So, all names will have name records, some with just a name, some with life dates of different sorts, some with biographical or administrative histories. The exception to this may be names that are not identifiable as people or organisations. It is potentially possible to discover the type of entity from the context, but that is a whole separate piece of work. Hundreds of names on the Archives Hub are simply labelled as ‘creator’ or ‘name’. This is down to historical circumstance – partly the Archives Hub made errors in the past (our old cataloguing tool which entered creators as simply EAD ‘origination’), partly other systems we ingest data from. At the moment, for example, we are taking in descriptions from Axiell’s AdLib system, but the system does not mark up creator names as people or organisations (unless the cataloguer explicitly adds this), so we cannot get that information. This is probably a reflection of a time when semantically structured data was simply less important. If a human reads ‘Elizabeth Gaskell’ in a catalogue entry they are likely to understand what that string means; if undertaking large-scale automated processing, it is just a string of characters, unless it includes semantic information.
From the name records that we create, we intend to develop and run algorithms to match names. In many cases, we should be able to draw several names together, with a ‘same-as’ relationship. Some may be more doubtful, others more certain. I will talk about that as we get into the work.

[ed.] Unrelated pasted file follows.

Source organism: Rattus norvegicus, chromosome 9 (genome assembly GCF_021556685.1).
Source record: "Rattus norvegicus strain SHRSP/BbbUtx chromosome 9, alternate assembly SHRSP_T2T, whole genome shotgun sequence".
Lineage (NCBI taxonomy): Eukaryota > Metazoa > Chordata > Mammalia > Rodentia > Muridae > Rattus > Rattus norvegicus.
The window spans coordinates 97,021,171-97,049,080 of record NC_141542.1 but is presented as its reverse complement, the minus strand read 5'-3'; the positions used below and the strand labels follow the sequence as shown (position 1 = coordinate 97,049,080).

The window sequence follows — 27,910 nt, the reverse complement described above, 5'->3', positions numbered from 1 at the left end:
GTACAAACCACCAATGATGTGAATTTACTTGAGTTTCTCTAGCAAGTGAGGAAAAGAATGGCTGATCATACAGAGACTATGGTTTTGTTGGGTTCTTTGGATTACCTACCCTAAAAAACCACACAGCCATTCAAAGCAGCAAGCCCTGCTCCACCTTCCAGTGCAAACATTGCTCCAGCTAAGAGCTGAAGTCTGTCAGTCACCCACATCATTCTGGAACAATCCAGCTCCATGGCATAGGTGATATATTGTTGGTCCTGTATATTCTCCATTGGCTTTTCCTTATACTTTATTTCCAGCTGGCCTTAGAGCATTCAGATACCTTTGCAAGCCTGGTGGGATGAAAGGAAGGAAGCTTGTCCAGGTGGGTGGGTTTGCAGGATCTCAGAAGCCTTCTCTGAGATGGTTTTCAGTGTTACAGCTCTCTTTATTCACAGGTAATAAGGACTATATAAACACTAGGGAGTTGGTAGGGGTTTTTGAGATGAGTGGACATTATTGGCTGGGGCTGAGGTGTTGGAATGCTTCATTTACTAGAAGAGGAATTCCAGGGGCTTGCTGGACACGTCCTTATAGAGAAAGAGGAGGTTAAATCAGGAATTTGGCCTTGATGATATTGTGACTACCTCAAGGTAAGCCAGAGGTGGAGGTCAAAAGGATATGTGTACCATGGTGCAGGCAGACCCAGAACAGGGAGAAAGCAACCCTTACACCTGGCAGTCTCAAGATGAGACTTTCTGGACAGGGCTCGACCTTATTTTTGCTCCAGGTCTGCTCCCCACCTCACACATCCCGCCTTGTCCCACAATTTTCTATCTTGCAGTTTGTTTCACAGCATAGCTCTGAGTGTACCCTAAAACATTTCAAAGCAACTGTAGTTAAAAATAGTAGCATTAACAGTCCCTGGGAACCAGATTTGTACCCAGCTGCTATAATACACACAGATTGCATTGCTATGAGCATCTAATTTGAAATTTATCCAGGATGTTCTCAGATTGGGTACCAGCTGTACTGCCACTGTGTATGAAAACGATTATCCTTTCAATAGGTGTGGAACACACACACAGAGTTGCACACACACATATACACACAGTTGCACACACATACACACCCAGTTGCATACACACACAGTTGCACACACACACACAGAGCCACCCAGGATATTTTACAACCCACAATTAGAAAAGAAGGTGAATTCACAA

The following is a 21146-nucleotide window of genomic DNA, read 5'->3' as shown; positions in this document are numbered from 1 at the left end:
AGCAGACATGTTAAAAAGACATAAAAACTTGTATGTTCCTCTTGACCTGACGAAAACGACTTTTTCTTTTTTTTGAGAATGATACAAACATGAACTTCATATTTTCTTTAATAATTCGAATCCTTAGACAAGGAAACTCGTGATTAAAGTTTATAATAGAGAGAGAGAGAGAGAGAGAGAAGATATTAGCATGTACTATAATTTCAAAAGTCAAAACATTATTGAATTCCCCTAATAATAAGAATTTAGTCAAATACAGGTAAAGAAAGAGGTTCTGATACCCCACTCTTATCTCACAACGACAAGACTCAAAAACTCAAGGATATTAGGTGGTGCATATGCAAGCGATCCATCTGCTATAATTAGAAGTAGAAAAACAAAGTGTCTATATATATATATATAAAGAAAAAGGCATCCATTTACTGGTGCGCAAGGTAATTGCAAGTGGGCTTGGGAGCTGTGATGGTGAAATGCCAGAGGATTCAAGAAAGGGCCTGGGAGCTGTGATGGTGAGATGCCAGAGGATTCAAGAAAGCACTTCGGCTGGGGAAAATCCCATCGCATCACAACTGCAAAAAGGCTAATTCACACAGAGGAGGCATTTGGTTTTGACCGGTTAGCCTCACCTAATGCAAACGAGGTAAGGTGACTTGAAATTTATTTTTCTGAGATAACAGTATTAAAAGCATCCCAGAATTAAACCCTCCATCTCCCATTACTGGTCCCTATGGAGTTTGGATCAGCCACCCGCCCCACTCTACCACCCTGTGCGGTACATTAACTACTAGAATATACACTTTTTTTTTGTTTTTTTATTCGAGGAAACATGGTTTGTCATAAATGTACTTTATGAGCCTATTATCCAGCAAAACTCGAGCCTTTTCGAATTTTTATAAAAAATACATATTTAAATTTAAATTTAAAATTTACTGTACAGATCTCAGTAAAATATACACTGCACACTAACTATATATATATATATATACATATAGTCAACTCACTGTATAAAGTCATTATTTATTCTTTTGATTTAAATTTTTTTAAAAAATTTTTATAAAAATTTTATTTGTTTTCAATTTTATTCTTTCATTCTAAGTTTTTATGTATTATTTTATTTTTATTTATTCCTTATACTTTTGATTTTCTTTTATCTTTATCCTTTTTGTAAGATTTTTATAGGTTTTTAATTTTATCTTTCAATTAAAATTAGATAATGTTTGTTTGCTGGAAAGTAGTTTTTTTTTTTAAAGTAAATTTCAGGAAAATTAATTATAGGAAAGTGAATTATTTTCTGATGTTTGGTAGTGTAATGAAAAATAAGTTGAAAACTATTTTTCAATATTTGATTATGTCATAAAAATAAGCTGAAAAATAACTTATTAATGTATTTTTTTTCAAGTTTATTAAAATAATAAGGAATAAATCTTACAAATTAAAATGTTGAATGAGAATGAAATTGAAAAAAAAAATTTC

At the moment, we have some ideas about how we will work with these individual records in terms of the workflow and the end user experience, but we have not made any final decisions, and we think that what is most important at this stage is the creation and experimentation with algorithms to see what we can get.
Master name records
We intend to create master records for people and organisations. The principle is to see these master records not as something within the archives domain, but as stand-alone records about a person or organisation that enable a range of resources to be drawn together.
So, we might have several name records for one person:
Example of master record, with various related information included:
Webb, Martha Beatrice, 1858-1943, social reformer and historian
Examples of additional name records that should link to the master record: